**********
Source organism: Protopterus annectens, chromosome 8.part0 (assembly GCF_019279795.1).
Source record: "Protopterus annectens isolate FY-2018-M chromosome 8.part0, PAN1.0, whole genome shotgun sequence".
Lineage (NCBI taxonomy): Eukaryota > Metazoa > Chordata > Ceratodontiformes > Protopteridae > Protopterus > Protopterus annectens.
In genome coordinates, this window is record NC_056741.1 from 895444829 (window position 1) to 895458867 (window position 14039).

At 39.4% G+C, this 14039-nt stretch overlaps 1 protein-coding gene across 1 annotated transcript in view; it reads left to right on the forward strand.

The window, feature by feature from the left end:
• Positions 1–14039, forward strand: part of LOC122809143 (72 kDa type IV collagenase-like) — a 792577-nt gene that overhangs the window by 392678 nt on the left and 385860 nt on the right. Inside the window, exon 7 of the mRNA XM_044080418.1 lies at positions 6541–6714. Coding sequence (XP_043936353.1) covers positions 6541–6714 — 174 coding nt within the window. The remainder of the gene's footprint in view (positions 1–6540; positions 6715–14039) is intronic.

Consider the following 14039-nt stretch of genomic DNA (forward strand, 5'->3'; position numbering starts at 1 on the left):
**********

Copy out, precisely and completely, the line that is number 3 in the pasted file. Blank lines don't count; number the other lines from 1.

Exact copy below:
Lineage (NCBI taxonomy): Eukaryota > Metazoa > Chordata > Ceratodontiformes > Protopteridae > Protopterus > Protopterus annectens.